Slurry walls are below-grade walls that restrict groundwater flow (cutoff/barrier) or support excavations and structures (structural diaphragm), using soil-bentonite or cement-bentonite.
For structural diaphragm slurry walls, a clam-shell bucket is typically used to excavate individual panels that will compose the wall, to design depth. During excavation, soil-bentonite slurry is placed to prevent caving. After design depth is reached, the slurry is displaced with concrete pumped through a tremie pipe to the bottom of the panel, and steel reinforcement is inserted. The finished walls can simultaneously function as a ground water cut-off and soil retention system during the excavation phase of the project, and then as permanent underground walls with load-carrying capabilities for the finished structure.
For traditional barrier walls, the trench is excavated through bentonite slurry or cement-bentonite (CB) slurry to prevent collapse of the trench during excavation. In the case of CB walls, the CB hardens in the trench to form the wall. When bentonite slurry alone is used, the excavated soil is mixed with bentonite and then placed back into the trench to form a soil-bentonite wall. The finished wall results in a groundwater barrier with low permeability.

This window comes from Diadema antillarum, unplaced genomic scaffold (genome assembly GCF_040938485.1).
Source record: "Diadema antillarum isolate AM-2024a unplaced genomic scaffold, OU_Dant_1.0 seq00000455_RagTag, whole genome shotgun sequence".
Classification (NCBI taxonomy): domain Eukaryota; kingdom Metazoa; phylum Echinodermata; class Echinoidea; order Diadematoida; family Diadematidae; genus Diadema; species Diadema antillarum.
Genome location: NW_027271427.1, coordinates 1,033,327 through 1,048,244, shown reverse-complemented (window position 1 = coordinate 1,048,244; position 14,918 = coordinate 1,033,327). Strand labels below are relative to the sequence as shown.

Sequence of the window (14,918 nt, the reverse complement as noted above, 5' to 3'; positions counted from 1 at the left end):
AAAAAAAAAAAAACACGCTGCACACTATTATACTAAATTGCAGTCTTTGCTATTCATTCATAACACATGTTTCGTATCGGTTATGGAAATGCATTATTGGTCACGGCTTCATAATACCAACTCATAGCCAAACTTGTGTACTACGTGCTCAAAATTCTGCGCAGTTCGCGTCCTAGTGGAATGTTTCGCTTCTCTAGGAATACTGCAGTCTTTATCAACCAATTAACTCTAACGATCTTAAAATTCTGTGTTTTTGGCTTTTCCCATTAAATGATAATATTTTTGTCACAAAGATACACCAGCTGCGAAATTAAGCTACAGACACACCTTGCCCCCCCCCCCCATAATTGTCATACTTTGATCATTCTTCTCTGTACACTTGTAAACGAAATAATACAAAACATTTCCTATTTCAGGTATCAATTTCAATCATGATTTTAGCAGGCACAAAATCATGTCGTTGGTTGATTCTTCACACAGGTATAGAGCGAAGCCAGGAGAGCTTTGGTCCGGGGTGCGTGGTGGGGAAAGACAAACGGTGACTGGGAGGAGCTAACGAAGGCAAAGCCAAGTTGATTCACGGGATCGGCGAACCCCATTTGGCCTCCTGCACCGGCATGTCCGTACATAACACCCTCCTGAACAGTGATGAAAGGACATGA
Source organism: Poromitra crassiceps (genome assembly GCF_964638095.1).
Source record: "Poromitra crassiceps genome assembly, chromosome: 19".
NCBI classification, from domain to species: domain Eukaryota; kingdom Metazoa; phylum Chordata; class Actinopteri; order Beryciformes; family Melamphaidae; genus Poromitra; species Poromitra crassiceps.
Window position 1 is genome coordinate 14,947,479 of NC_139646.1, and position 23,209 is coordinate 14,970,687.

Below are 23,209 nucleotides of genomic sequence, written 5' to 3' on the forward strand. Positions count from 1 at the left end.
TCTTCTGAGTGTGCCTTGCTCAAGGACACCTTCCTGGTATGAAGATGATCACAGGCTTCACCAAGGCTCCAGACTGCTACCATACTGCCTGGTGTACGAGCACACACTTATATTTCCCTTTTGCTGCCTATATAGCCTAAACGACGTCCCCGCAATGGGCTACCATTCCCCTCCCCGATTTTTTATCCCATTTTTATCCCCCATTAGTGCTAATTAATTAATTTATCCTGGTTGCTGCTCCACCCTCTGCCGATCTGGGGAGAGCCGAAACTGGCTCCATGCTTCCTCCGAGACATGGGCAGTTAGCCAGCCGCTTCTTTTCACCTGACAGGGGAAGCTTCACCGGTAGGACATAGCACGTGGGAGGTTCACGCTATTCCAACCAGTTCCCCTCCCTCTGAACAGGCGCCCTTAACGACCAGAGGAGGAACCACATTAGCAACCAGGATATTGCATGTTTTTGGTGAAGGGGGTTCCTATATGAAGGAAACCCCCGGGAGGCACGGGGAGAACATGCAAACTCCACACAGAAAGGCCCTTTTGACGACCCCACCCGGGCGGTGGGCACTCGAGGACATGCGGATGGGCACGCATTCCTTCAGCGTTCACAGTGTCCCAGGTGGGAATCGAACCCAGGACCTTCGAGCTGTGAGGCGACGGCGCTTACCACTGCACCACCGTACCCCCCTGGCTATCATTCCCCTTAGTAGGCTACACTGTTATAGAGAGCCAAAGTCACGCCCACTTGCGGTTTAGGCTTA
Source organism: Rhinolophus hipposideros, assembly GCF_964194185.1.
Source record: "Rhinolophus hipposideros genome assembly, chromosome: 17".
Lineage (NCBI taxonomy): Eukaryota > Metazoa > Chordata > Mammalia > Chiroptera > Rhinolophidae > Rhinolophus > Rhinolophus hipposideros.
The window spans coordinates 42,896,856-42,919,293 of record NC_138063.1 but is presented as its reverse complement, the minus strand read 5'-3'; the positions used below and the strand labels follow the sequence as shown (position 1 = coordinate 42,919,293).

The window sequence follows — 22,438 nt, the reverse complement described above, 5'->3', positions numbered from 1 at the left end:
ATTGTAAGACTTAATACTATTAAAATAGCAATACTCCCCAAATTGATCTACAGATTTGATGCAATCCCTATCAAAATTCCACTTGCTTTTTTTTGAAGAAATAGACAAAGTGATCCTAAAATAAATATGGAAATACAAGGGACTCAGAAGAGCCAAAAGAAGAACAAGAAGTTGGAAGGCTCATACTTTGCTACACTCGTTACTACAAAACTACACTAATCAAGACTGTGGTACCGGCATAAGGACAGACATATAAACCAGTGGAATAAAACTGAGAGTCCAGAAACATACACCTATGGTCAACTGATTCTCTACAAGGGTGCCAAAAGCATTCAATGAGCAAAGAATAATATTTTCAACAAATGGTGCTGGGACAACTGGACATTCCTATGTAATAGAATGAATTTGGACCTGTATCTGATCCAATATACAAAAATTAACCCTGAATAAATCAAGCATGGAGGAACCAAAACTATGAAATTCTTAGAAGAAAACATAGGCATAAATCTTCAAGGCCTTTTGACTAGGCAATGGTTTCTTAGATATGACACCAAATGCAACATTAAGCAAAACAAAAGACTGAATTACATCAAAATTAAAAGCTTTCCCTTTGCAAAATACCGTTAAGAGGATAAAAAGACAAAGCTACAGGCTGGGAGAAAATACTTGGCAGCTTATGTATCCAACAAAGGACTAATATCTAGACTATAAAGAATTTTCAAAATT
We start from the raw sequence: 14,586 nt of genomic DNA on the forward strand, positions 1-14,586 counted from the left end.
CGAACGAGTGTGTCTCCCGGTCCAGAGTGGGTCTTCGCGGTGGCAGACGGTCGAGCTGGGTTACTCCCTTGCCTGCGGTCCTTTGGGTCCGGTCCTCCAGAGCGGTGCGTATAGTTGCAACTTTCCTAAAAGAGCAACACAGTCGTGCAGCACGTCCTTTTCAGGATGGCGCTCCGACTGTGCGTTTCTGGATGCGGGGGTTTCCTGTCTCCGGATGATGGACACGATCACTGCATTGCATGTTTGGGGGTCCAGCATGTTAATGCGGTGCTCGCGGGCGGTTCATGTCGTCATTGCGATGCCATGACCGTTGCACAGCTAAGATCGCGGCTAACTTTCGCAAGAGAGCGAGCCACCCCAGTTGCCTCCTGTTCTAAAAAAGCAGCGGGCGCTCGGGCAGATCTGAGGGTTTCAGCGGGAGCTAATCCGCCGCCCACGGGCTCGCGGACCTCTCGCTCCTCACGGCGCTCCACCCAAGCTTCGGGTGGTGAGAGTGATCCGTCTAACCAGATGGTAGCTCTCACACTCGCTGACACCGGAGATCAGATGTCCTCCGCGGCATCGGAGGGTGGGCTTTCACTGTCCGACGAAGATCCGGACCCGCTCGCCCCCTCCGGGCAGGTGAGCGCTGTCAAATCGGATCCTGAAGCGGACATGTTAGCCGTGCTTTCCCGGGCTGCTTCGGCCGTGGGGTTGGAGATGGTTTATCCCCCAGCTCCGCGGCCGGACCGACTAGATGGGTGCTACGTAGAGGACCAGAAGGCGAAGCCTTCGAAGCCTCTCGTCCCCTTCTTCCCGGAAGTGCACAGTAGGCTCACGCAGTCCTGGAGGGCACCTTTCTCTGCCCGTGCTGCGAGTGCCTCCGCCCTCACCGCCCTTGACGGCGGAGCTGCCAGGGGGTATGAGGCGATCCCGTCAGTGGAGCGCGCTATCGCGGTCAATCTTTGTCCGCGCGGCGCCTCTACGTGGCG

Non-traditional methods of slurry cutoff wall construction include the vibrating beam method. A vibratory hammer is used to drive special steel beams to design depth along the wall alignment. Cement-bentonite slurry is injected during penetration and withdrawal of the beam. The penetrations are overlapped to construct a continuous barrier. The finished wall results in a thin groundwater barrier with low permeability.
This technique is available in most areas through either Hayward Baker or sister Keller companies. Contact your local Hayward Baker office for more information.